As our economy has changed in recent years, communities have been left behind. Many of them have gone from exporting products to exporting young people as job opportunities erode.
In Claymont, Delaware, a bustling steel mill that was once the beating heart of a large community halted operations in 2013 due to challenging market conditions and an influx of imports. The closure eliminated hundreds of jobs that had sustained families in northern Delaware for nearly a century. And, on the Olympic Peninsula in Washington, a timber industry that once dominated the region’s economy has seen the combination of automation and dramatic reductions in harvest levels lead to mill closures and thousands of lost jobs.
Now, Covid-19 is exacerbating existing inequities, especially for these communities that were already struggling before the pandemic.
It shouldn’t be this way. That’s why we’re introducing bold legislation that will make a long-term federal investment and create new jobs in places that consistently have been left behind.
Our bipartisan Rebuilding Economies and Creating Opportunities for More People Everywhere to Excel (RECOMPETE) Act would establish a new federal program at the Economic Development Agency (EDA) to empower persistently distressed communities with flexible 10-year grants focused on meeting local economic development needs, creating good jobs, investing in workers and businesses, connecting local residents to opportunities and resources for long-term success, and building lasting economic opportunity.
According to research from Timothy Bartik, a senior economist at the W. E. Upjohn Institute for Employment Research, “distressed communities” are home to almost one-sixth of the US population and have an employment rate of “prime-age” workers (ages 25 to 54) significantly below the national average. And research from the Economic Innovation Group indicates that since 2000, “the top one-fifth of zip codes in terms of economic well-being have captured more than three-fifths of total job growth.” In contrast, distressed communities have largely been left out of the investment, wealth, innovation and opportunity concentrated in a handful of major metro areas.
Our legislation aims to address the three main challenges facing these distressed communities:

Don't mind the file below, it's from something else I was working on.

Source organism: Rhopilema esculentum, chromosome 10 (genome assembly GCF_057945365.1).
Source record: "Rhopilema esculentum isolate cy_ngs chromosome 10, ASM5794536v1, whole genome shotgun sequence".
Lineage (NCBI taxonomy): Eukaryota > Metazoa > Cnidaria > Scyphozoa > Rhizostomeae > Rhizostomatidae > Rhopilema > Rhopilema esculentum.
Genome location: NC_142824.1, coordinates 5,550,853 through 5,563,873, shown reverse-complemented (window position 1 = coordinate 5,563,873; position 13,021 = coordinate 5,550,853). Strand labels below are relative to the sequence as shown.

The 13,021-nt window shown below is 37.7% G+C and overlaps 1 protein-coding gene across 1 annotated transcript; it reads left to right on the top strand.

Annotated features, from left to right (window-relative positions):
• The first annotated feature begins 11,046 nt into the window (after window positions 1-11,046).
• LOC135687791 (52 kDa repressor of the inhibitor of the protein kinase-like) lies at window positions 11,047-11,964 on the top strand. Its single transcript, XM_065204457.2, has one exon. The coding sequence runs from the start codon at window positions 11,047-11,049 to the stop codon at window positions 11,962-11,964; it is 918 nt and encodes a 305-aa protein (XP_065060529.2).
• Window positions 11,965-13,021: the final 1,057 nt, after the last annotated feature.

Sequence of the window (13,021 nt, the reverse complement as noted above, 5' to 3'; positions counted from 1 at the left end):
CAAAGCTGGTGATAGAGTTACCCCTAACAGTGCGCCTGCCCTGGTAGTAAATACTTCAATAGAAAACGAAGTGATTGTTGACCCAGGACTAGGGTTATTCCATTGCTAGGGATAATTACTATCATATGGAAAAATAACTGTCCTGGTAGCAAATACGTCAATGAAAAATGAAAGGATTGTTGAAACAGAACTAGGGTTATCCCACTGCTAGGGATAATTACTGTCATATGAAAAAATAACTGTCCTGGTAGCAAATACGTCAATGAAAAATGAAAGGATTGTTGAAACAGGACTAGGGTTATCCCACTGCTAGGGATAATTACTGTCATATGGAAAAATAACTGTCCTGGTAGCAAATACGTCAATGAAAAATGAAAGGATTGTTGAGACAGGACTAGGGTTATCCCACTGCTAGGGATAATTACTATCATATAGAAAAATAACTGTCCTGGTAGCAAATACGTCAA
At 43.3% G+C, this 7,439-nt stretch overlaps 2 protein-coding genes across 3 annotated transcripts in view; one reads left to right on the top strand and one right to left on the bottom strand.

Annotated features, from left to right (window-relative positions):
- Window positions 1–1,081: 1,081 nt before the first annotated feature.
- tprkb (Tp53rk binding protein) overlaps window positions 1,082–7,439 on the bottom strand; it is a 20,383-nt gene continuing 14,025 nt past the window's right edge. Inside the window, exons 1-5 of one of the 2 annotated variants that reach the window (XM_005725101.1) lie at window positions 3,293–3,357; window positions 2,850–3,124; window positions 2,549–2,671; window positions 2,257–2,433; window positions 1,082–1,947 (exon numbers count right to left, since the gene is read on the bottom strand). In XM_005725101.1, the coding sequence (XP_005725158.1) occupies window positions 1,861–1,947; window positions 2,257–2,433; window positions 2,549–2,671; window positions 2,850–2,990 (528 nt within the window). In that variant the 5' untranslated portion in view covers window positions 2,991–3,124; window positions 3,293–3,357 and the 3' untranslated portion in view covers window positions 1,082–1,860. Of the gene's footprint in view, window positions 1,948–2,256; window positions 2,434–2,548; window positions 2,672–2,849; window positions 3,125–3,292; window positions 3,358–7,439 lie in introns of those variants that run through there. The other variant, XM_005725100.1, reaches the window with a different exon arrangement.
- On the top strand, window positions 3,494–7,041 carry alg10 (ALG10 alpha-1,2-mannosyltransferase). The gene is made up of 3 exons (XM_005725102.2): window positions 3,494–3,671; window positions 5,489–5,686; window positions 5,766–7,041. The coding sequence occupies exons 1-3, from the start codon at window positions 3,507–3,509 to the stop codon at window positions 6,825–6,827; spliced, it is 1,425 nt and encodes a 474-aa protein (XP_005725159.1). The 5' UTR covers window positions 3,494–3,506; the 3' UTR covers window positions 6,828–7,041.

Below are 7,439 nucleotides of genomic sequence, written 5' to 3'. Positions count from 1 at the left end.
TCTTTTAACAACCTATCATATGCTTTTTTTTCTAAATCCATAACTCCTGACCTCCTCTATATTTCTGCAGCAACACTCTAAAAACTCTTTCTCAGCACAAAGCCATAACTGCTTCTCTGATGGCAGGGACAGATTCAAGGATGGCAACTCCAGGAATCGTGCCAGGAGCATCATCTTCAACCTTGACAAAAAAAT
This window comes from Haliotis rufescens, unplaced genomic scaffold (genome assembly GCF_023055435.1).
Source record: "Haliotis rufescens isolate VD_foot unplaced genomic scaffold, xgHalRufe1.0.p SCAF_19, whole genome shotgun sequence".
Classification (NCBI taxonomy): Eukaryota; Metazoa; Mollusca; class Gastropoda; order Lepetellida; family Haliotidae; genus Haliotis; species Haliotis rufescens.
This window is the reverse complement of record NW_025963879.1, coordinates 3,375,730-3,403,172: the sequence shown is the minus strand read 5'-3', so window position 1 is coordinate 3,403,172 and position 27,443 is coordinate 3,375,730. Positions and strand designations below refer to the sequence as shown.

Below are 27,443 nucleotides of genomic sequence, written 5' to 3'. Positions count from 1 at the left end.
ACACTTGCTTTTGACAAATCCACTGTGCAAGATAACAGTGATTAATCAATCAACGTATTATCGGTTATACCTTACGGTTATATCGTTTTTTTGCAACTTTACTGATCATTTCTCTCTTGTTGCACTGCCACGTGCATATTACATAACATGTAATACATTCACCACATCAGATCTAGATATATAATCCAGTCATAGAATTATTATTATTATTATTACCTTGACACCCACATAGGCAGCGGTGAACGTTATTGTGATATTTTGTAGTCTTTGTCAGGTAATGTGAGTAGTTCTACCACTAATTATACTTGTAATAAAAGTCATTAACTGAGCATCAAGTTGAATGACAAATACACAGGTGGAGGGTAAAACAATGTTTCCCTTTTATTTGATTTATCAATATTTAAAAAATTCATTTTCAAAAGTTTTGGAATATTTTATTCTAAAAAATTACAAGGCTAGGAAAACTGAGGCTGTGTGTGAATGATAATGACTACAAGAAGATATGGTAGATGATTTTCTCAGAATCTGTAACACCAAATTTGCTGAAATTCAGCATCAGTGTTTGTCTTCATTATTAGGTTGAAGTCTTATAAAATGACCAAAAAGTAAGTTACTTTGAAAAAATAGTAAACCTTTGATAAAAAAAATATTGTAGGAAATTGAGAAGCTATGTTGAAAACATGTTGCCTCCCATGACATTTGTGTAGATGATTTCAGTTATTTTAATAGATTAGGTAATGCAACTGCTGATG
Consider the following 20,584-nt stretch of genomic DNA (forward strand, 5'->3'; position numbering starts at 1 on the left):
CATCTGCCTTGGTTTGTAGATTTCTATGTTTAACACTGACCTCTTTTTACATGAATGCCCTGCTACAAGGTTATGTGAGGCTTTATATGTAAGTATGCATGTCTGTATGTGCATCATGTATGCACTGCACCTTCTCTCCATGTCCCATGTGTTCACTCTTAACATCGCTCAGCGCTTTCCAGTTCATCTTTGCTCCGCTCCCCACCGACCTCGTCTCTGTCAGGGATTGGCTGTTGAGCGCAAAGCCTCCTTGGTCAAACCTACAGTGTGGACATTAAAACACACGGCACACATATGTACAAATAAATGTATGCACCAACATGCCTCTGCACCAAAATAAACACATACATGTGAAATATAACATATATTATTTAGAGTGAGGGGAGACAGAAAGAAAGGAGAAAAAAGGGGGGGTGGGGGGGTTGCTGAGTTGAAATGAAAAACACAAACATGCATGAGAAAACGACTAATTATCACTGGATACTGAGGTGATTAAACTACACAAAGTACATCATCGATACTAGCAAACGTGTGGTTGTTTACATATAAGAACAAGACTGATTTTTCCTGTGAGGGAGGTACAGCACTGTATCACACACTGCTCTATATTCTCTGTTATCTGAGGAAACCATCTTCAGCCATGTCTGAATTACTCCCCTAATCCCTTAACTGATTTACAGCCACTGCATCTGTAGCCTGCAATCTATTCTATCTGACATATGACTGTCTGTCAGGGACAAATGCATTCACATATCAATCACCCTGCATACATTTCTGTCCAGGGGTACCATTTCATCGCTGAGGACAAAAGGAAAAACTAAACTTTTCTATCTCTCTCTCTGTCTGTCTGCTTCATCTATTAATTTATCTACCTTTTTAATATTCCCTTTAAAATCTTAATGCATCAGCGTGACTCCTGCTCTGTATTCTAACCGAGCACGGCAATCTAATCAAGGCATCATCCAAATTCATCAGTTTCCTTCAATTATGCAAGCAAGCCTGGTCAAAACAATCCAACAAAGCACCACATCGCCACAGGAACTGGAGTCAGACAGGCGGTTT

First, communities that are struggling simply don’t have the capacity to navigate the complex systems of grants and loans across a multitude of federal agencies. Many cannot afford grant writers. That’s why the RECOMPETE Act includes built-in, robust technical assistance from the EDA, which ensures communities have the help they need to design, implement and carry out a comprehensive, long-term economic development strategy.
Second, while one-year grants are helpful, the struggles facing these communities didn’t arise in one year and can’t be solved in one year. They need a sustained approach. That’s why RECOMPETE funding is based on each community’s level of economic distress and provides consistent, longer-term help.
Third, a one-size-fits-all approach just won’t work. Communities’ needs differ. For some, the barrier to growth may be inadequate broadband access or poor freight mobility, in which case they could use these grants for infrastructure development. Others may need more workers with skills in growing industries, so they could use the grants to invest in training. Or, they may need support for the redevelopment of polluted sites, job retention resources like childcare services, or support for small businesses and entrepreneurs. Communities know best what their challenges are, and solutions should be locally led.
When Congress works to pass an upcoming recovery package or an infrastructure package, it’s important that it doesn’t simply amplify existing inequities between communities that have enjoyed tremendous economic growth and others that are being left behind. Rather, we need to make sure that people have economic opportunity — regardless of what zip code they live in.
This bold, innovative agenda will spur widely shared economic growth and create more opportunities for more people in places. We’ve got a chance to make things better — let’s make sure we don’t leave any community behind.
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